¶ 39 Here, by contrast, CitiMortgage's third amended complaint included no request for equitable subrogation. Further, although CitiMortgage sought leave to file a fourth amended complaint that included an alternative claim titled “equitable subrogation,” that claim (count VII) did not sufficiently state a claim for equitable subrogation on the First Lehman Mortgage (the most recent presumptively valid mortgage on the property). Rather, count VII of the proposed fourth amended complaint contained a contradictory and confusing hodgepodge of allegations: that Anthony obtained a benefit in the amount of $481,200 (the amount of the Second Lehman Note) because the proceeds of that note were used to pay off the debt secured by the First Lehman Mortgage (i.e., $475,000); that CitiMortgage was entitled to be equitably subrogated into the “first lien position enjoyed by Lehman” on the First Lehman Mortgage, with the result that CitiMortgage's interest in the property would have priority over any interest held by the Parilles; and that the Second Lehman Mortgage “represent[ed] a lien” on the property with priority to the Parilles' interests. In its prayer for relief, CitiMortgage then asked the court to find that the Parilles' interests in the property were “subordinate to the interest held by CitiMortgage by virtue of the mortgage recorded on September 23, 2003” (i.e., the Second Lehman Mortgage—which, as we have held, was not a valid instrument). This jumble of assertions does not make out a claim for equitable subrogation of the type recognized in Shchekina, as CitiMortgage did not seek permission to step into the shoes of Lehman so that it could enforce a prior mortgage (the First Lehman Mortgage) against the Parilles. Rather, it sought to step into Lehman's shoes but continue to enforce the newest mortgage—relief that is not available. (Similarly, the relief sought in count III, the equitable lien claim, was the imposition of a lien in the amount of the indebtedness remaining with respect to the Second Lehman Mortgage.) Thus, Shchekina is inapposite. As CitiMortgage has not sufficiently pled a claim for equitable subrogation, it has not established a basis for the imposition of a debt or duty upon Anthony. Accordingly, its claim for an equitable lien must also fail.
¶ 40 We next consider count IV, the claim of unjust enrichment. This claim was properly dismissed pursuant to section 2–619 on the basis that it was untimely. The limitations period applicable to unjust enrichment claims is five years, as set out in section 13–205 of the Code (735 ILCS 5/13–205 (West 2010) ). See Frederickson v. Blumenthal, 271 Ill.App.3d 738, 742, 208 Ill.Dec. 138, 648 N.E.2d 1060 (1995). Here, CitiMortgage alleged that Anthony was unjustly enriched when the First Lehman Mortgage, which encumbered his interest in the property, was released and the new mortgage substituted for it was invalid. (This claim was pled in the alternative to CitiMortgage's contention that the Second Lehman Mortgage was a valid and enforceable instrument.) It is undisputed that this alleged unjust enrichment occurred no later than September 2003, when the First Lehman Mortgage was released. However, CitiMortgage did not bring suit until July 2010, well after the five-year limitations period had expired.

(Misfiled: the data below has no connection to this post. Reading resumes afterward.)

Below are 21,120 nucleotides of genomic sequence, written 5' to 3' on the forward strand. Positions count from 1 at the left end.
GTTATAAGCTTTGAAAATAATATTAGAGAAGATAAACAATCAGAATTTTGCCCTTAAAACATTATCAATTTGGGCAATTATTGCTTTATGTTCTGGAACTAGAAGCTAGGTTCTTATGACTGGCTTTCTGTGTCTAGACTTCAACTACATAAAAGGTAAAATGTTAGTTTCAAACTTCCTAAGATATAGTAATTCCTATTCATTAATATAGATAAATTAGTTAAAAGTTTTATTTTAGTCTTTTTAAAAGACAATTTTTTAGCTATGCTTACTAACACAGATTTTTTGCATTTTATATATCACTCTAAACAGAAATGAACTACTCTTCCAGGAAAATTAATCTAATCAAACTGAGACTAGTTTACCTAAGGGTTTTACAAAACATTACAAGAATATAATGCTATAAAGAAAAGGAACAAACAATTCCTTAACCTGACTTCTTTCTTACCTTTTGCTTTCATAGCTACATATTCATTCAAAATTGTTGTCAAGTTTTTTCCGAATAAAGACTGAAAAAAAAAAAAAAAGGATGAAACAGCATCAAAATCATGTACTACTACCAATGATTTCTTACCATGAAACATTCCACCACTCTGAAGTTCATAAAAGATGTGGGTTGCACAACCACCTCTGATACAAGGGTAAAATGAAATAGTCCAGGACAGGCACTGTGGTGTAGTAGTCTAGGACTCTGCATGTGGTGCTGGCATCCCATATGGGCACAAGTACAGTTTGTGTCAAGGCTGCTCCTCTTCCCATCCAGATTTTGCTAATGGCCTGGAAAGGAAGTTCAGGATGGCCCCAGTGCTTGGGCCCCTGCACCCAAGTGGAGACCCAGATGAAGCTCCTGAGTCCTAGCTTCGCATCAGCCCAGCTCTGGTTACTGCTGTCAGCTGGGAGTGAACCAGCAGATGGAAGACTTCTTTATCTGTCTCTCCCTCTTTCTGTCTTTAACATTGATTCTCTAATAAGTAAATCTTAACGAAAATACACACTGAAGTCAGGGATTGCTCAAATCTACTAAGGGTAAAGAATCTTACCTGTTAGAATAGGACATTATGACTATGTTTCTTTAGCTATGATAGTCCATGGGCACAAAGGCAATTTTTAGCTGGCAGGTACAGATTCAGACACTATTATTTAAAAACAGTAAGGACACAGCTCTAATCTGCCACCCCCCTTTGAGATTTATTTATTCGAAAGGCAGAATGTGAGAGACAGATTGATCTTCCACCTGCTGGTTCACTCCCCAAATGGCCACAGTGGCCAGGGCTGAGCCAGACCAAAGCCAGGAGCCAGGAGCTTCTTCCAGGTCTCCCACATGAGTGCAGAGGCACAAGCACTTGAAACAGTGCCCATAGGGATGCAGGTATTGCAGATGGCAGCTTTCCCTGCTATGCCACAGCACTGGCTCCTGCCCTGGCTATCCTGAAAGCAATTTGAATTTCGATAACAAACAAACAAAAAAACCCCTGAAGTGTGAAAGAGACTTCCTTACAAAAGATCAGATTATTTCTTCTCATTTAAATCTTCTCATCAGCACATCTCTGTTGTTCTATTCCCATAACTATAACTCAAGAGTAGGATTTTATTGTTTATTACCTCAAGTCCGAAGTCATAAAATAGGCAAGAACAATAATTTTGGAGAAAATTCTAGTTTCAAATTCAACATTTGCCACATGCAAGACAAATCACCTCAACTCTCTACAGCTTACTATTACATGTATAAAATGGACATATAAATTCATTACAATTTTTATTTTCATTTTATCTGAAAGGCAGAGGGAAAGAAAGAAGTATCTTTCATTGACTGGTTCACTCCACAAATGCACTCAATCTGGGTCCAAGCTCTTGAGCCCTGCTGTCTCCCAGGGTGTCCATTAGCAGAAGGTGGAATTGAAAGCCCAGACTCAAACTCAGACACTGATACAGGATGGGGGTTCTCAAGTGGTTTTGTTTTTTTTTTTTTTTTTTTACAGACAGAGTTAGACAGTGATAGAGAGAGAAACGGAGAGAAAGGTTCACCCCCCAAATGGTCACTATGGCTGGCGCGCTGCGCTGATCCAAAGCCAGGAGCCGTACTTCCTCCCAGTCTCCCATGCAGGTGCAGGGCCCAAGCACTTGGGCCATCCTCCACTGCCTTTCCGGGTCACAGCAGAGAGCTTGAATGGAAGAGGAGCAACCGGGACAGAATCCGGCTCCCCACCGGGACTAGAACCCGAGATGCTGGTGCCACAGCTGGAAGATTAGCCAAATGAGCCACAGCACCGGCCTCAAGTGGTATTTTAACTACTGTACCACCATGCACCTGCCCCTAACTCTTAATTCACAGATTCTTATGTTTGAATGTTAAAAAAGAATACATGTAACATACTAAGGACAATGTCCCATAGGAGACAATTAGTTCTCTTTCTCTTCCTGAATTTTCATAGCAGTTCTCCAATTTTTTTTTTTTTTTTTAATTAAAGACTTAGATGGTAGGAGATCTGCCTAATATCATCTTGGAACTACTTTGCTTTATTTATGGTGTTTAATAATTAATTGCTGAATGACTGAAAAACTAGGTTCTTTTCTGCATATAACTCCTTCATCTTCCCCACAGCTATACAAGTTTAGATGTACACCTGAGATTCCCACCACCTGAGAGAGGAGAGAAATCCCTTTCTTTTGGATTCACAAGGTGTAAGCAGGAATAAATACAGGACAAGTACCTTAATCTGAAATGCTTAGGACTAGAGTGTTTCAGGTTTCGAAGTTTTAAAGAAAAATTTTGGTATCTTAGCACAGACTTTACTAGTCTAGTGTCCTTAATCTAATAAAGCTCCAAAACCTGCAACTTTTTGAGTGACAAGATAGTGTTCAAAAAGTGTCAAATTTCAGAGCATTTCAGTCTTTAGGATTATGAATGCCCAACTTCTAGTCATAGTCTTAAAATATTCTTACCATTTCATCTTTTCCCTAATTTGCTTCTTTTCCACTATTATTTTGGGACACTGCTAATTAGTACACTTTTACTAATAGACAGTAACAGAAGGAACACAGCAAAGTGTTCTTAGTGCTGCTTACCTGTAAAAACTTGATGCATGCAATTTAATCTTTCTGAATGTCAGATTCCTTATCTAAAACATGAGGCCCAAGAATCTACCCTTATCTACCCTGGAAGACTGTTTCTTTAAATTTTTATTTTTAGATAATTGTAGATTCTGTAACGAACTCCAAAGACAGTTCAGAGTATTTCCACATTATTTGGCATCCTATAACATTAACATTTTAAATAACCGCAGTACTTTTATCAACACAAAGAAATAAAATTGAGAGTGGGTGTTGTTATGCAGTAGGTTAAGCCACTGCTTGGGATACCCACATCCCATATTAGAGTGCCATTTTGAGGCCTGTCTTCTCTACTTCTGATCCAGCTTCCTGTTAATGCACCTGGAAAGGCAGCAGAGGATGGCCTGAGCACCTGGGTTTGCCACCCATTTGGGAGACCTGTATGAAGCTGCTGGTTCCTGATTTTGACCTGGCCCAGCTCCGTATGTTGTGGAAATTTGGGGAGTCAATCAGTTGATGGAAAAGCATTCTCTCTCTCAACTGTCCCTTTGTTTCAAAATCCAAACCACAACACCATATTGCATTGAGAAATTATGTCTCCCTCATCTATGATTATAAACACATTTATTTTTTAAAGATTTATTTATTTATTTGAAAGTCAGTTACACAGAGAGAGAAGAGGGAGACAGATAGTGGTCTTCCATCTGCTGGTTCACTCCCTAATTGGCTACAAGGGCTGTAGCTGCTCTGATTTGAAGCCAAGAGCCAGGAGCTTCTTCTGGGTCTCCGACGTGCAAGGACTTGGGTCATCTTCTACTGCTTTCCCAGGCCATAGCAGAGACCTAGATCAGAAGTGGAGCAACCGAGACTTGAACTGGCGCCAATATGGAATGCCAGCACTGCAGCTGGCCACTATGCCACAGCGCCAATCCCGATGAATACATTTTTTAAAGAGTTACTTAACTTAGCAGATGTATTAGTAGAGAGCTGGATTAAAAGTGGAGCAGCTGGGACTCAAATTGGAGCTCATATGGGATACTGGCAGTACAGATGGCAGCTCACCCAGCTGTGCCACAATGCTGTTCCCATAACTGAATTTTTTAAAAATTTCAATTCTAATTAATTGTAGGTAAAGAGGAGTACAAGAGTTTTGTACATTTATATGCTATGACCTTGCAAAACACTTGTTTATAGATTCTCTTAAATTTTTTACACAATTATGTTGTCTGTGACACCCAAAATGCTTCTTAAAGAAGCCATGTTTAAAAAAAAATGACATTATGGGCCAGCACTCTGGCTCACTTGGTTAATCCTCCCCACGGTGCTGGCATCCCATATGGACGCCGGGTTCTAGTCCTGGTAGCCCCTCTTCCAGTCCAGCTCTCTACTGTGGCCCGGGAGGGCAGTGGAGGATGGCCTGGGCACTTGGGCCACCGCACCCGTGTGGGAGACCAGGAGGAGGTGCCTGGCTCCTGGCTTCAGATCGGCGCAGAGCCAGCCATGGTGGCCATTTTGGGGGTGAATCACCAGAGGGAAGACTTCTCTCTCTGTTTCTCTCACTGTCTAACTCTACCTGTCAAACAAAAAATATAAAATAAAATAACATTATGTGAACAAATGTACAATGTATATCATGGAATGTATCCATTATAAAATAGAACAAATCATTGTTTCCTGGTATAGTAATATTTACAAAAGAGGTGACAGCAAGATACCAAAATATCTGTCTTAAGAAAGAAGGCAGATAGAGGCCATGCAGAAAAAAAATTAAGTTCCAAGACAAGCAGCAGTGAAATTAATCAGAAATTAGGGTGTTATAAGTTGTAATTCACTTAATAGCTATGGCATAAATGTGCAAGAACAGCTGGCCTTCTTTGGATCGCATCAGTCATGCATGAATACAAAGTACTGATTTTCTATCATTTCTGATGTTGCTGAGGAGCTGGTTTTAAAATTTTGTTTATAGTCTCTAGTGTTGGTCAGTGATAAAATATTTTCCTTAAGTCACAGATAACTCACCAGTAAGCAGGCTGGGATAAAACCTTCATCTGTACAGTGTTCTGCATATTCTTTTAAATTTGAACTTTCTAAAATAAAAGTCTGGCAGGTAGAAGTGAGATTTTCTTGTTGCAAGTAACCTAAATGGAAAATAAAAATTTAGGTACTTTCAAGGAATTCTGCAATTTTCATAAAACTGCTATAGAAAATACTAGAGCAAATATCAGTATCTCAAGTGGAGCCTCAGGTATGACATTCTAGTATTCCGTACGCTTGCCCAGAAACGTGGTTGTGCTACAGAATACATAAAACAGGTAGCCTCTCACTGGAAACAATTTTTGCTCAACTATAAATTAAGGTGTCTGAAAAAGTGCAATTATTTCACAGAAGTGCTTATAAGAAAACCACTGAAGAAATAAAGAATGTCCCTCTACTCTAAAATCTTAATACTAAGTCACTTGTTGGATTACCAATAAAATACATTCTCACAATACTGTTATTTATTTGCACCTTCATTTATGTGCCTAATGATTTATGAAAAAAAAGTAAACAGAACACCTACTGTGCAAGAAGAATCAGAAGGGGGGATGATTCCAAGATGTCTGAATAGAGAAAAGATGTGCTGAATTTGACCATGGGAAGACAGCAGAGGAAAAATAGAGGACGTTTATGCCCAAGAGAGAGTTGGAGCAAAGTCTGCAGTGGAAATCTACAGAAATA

¶ 41 CitiMortgage argues that the discovery rule applied, tolling the commencement of the limitations period until it knew that the Parilles would assert the invalidity of the Second Lehman Mortgage. In Illinois, “[t]he discovery rule postpones the start of the limitations period until a party knows or reasonably should know both that an injury has occurred and that it was wrongfully caused.” Henderson Square Condominium Ass'n v. LAB Townhomes, LLC, 2015 IL 118139, ¶ 52, 399 Ill.Dec. 387, 46 N.E.3d 706. There is no tolling merely because a party is not aware of facts making it prudent for it to act on its legal rights, and CitiMortgage's argument to the contrary borders on the frivolous. Indeed, the Illinois Supreme Court rejected an argument similar to CitiMortgage's over a century ago, in Ater v. Smith, 245 Ill. 57, 71–72, 91 N.E. 776 (1910) :
“[I]f the circumstances were such as should have induced inquiry, and the means of ascertaining the truth were readily available upon such inquiry but the party neglects to make it, he will be chargeable with laches the same as if he had known the facts. The rule is the same where ignorance of the facts, or concealment of them by one whose duty it was to disclose them, is relied on to arrest the running of the Statute of Limitations.”
In Ater, the children of a decedent asserted that they had not realized the invalidity of the deeds made by their father until after litigation for an accounting had begun, when there was testimony that the deeds, although executed, had never been delivered. Id. at 71, 91 N.E. 776. The children argued that the statute of limitations and any laches period should be held not to have commenced until they had full knowledge of the lack of delivery. The supreme court rejected this argument, noting that the children had been aware of the making of the deeds at the time they were made and knew that their father died two days later and that the deeds were not recorded until after he died. Thus, it held, the children had a duty to inquire into their rights further at that time, and, as they could easily have discovered the facts upon such inquiry, their claims were barred. Id. at 72, 91 N.E. 776.